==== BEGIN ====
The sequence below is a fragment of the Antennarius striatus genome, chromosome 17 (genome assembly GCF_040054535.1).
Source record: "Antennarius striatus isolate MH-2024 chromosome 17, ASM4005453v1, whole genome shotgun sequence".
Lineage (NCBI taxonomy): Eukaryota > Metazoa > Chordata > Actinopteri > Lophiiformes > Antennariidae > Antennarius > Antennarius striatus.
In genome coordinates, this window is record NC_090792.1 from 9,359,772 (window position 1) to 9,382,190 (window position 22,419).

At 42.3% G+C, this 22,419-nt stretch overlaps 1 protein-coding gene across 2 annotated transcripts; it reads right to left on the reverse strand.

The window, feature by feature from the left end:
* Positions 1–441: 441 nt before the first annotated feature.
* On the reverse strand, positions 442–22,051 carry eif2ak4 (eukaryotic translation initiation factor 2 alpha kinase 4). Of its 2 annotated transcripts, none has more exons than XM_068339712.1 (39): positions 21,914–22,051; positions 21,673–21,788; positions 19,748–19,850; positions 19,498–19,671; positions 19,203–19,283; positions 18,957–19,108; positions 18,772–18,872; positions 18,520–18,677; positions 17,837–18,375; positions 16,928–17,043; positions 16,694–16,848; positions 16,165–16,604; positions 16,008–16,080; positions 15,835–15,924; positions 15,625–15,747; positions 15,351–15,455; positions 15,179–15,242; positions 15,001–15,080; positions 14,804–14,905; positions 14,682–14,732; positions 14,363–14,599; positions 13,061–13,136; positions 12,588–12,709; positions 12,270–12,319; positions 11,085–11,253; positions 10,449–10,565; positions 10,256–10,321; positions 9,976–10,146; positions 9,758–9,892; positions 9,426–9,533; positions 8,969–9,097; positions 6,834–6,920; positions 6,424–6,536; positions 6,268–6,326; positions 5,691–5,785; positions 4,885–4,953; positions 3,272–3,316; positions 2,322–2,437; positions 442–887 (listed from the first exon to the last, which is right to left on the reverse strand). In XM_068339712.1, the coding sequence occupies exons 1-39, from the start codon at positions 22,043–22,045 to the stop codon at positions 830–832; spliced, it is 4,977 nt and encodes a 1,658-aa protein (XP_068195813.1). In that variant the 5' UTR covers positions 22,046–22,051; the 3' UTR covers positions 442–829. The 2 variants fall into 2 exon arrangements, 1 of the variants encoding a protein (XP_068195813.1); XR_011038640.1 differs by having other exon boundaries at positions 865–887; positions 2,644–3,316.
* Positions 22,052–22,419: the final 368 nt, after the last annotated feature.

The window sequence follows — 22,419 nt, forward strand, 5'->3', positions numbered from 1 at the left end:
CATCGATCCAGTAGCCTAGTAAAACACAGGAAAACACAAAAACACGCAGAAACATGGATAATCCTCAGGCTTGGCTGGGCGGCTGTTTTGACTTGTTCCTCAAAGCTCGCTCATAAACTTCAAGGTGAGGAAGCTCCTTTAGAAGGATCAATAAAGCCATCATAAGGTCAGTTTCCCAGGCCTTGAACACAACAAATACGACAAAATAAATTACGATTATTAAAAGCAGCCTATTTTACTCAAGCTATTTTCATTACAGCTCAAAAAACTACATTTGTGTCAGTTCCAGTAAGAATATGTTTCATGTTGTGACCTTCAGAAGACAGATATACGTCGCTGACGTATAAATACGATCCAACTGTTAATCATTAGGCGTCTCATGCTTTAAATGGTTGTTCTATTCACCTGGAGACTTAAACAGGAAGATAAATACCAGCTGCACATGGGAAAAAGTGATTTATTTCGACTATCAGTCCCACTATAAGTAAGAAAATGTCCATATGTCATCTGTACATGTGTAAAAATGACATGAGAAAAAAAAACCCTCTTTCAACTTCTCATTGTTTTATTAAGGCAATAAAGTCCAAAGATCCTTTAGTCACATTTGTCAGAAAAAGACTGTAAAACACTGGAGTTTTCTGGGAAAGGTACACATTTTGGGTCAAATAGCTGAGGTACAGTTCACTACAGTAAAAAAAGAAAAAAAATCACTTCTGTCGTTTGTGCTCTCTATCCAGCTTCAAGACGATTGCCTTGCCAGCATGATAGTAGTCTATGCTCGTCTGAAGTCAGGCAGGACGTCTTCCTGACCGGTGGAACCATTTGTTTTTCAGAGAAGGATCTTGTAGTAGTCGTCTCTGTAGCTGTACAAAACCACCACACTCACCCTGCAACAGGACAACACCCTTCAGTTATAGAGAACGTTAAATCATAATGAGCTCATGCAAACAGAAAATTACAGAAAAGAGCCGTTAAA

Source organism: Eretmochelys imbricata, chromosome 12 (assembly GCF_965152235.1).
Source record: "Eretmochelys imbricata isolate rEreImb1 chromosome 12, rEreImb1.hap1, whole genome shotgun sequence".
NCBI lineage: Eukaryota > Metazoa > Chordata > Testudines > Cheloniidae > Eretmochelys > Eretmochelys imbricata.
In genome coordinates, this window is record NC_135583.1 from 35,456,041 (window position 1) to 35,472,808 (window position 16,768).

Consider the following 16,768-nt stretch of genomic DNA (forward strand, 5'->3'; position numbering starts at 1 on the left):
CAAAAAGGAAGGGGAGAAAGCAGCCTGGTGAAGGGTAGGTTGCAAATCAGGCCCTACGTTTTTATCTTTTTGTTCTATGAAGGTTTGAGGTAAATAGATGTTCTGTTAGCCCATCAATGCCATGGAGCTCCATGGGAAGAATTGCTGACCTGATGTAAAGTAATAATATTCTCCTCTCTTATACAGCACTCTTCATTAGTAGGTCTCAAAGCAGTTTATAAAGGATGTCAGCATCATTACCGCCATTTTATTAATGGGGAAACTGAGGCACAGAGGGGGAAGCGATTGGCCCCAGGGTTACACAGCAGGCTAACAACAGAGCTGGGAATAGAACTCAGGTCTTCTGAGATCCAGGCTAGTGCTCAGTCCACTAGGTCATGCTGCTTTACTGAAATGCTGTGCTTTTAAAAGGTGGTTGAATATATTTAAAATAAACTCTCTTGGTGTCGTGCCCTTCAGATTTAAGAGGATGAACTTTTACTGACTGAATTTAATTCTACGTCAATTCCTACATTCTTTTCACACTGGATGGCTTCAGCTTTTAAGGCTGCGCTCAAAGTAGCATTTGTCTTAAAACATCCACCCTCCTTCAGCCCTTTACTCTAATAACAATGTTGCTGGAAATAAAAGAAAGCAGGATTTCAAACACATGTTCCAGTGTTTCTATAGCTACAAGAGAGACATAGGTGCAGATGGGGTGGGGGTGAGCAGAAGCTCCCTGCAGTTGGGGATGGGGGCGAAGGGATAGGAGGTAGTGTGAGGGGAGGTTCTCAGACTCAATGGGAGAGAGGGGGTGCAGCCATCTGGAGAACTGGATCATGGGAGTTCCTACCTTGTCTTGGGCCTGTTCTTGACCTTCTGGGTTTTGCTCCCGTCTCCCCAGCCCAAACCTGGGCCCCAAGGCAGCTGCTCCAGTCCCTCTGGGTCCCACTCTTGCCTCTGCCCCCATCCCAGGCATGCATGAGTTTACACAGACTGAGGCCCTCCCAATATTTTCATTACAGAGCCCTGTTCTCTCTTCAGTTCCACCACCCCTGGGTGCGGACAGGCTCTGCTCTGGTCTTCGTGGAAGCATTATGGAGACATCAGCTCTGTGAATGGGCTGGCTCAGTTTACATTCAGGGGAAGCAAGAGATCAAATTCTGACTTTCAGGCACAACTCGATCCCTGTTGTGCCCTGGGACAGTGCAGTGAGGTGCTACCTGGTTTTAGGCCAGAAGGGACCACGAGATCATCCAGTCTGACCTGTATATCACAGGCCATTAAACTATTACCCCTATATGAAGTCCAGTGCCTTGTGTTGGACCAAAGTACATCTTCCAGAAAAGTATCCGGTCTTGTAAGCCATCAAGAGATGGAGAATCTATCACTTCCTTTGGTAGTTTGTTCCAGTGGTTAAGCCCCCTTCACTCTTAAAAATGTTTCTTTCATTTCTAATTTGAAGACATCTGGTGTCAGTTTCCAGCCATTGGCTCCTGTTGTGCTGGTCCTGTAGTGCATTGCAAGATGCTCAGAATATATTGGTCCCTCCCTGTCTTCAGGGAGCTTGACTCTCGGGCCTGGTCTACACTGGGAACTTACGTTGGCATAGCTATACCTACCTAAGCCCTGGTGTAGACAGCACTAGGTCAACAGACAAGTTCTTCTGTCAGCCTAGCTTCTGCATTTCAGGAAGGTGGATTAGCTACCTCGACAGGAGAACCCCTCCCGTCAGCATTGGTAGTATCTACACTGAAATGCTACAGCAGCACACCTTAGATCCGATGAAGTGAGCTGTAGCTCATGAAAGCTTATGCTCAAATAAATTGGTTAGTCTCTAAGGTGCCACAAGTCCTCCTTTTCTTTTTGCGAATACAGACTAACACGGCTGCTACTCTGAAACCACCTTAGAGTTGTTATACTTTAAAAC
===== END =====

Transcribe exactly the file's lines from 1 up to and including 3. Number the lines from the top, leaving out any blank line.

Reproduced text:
The sequence below is a fragment of the Antennarius striatus genome, chromosome 17 (genome assembly GCF_040054535.1).
Source record: "Antennarius striatus isolate MH-2024 chromosome 17, ASM4005453v1, whole genome shotgun sequence".
Lineage (NCBI taxonomy): Eukaryota > Metazoa > Chordata > Actinopteri > Lophiiformes > Antennariidae > Antennarius > Antennarius striatus.